The Blaine County Journal News-Opinion - We've Got The County Covered

Rest and Retreat Will Not Define Murphy's Retirement

 

January 30, 2019

Jess Murphy has retired from the Blaine County Road and Bridge Department.

The Road and Bridge Department is responsible for maintaining over 1200 miles of County roads and 62 bridges within Blaine County. That kind of responsibility is something that Jess Murphy took seriously for the past fourteen years.

"I wanted to do the job right for the taxpayers," Murphy said. "They were paying my wages, and I wanted to be a good steward of the taxpayers' money."

At the end of 2018, Murphy decided to retire. He was a blade operator for the last four years of his career with the road department. His job was to blade the road from Cleveland, south to the McClelland Ferry. "Last winter, I remember having to come in with the blade, bouncing from one snowbank to another," he said.

His first ten years with Blaine County were spent on the bridge crew, operating an excavator and setting several bridges. He recalled with fondness the construction of three multi-plate pipe bridges: one on Cherry Ridge Road, one on Yantic Road, and one on the Bagan Road. He described the construction process for preformed concrete bridges, as well.

"Those projects were memorable because they had to be completed in stages. We'd do the dirt work to set the footings and then we'd construct the bridges. Often, any culverts were put together at the fair grounds and craned out to location," Murphy said.

About his time with Blaine County, Murphy especially loved the machinery-whether a backhoe, a blade, or an excavator-and working with the crews on big projects like the bridges. "When I'm 80 years old, I'll be able to take a drive out to one of the bridges with my grandchildren and tell them that I had a hand in building that. Leaving a legacy like that is pretty memorable," he stated.

Prior to working for the County, Murphy was a produce man for 25 years with the grocery store chains Buttrey's and Albertsons. During those days, in the evenings and on weekends, he would do carpentry work with John Brummer. "John was a good guy. I remember one year when we had a bad hail storm, and we did 27 roofs on those weekends and evenings."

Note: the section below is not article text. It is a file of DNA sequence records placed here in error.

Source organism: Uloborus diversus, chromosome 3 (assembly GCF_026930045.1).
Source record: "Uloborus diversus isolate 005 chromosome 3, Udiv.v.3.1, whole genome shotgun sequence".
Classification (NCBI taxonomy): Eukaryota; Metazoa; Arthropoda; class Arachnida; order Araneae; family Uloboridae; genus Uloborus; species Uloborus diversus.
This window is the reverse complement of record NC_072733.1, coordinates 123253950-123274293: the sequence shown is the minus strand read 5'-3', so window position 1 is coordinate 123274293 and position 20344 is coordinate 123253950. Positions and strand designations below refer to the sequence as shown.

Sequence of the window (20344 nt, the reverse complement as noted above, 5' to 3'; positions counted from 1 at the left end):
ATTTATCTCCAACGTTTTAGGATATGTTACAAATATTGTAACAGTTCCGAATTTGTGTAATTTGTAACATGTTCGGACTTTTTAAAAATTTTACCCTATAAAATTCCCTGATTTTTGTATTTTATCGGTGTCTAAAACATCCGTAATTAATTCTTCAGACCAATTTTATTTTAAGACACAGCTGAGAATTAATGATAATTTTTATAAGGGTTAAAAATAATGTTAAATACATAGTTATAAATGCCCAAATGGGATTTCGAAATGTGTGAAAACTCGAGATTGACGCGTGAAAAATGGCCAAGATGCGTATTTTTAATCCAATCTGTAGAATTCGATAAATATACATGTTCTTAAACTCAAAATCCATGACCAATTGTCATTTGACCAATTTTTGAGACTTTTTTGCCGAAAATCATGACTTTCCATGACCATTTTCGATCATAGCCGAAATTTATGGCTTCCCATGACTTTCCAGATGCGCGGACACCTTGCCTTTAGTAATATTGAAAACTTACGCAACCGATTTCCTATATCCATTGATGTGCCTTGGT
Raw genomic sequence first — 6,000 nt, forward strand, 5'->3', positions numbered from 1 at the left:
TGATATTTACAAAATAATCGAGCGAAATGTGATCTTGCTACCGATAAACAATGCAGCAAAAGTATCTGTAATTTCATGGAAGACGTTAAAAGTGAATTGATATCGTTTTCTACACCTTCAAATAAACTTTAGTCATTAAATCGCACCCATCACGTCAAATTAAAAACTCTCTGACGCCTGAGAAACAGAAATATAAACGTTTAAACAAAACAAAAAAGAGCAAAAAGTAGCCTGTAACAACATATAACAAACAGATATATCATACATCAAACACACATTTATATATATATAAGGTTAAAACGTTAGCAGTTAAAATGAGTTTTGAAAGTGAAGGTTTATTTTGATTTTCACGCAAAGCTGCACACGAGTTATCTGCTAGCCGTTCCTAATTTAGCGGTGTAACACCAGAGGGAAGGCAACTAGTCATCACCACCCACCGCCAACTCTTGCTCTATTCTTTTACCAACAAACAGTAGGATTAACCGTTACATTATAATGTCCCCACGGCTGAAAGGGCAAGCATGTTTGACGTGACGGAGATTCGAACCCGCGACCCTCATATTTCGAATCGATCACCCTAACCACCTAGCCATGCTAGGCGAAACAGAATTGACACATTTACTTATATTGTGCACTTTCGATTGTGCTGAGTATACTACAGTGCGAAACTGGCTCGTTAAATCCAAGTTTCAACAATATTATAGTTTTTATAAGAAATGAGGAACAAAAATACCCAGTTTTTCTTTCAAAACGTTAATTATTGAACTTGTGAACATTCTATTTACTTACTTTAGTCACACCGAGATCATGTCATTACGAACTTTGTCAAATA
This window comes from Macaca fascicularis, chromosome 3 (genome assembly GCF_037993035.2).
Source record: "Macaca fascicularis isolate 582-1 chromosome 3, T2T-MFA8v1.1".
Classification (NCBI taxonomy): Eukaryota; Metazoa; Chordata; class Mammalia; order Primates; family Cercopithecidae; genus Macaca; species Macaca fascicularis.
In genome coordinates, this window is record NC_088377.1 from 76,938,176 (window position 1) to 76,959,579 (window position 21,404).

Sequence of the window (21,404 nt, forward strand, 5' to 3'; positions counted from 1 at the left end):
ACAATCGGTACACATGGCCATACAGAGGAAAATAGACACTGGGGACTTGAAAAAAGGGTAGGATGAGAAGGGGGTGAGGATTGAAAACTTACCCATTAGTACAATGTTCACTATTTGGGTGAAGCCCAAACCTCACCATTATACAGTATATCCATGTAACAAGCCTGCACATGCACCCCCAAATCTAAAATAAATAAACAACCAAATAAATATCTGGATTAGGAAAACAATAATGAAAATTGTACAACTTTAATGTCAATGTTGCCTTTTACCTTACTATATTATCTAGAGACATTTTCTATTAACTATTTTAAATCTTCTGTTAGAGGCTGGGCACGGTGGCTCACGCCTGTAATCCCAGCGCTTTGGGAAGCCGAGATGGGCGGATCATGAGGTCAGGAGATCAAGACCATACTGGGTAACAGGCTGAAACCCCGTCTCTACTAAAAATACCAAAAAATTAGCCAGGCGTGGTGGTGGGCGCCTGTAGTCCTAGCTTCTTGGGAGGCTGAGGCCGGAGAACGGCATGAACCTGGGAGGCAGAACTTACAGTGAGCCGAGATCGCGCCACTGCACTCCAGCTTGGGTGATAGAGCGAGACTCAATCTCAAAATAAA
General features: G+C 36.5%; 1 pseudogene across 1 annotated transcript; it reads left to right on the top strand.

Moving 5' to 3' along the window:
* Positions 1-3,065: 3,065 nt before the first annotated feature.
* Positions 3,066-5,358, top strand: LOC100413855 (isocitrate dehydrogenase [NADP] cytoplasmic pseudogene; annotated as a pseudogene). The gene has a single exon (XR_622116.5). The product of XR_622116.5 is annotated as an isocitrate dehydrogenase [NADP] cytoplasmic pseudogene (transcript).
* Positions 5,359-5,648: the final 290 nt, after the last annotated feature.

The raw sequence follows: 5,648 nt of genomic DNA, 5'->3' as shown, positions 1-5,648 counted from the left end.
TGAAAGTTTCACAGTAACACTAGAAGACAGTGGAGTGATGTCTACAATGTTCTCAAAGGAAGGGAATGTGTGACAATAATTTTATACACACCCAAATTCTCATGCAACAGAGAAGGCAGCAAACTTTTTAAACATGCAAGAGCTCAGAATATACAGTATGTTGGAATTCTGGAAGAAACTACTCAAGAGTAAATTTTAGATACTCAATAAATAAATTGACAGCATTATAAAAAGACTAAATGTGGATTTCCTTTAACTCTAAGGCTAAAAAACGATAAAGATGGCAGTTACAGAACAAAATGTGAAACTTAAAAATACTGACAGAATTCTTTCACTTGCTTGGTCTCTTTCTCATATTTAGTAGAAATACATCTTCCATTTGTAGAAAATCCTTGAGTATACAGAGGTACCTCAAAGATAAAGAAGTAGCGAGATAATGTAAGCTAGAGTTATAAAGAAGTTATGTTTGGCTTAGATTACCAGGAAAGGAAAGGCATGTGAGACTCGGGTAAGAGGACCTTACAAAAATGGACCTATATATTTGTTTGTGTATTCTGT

Now that he is retired, Murphy will put those carpentry skills to use once again. "As long as my body holds up, I plan to complete some construction jobs," he said. From the framing to the finish work, Murphy enjoys all aspects of carpentry.

"Our sixty acres here always need work, too, so I'm sure I'll stay busy," he added.

Murphy also enjoys restoring old vehicles. His 1951 Chevy pickup, which he has exhibited in several shows, is a testament to his talent and passion. He also has a 1954 Ford Customline classic car about which he spoke proudly.

"If I get the time, I own a 1941 Chevy that I would like to restore and paint red as a State Farm vehicle for my daughter Crystal. I also have a 1966 Ford ¾ ton that I would like to modernize with a running gear. And I have several tractors to restore. As long as the money is there, I will have plenty of tinkering," Murphy laughed.

But the best part of retirement, according to Murphy, will be the time spent with his four grandchildren. "Grand kids are my shining light," he said. "They give me a new lease on life. I have three right here on the place, the Stepper kids, and I have one in Helena. With my free time, I can now travel more frequently to Helena to visit. I have to have my grand kid fix!"

For Jess Murphy, retirement may mean he has left his job, but he clearly is not ceasing to work. While one's retirement years bring many changes, for a growing number of people, like Murphy, this time of life is about anything but withdrawal, rest, or retreat.

 
 

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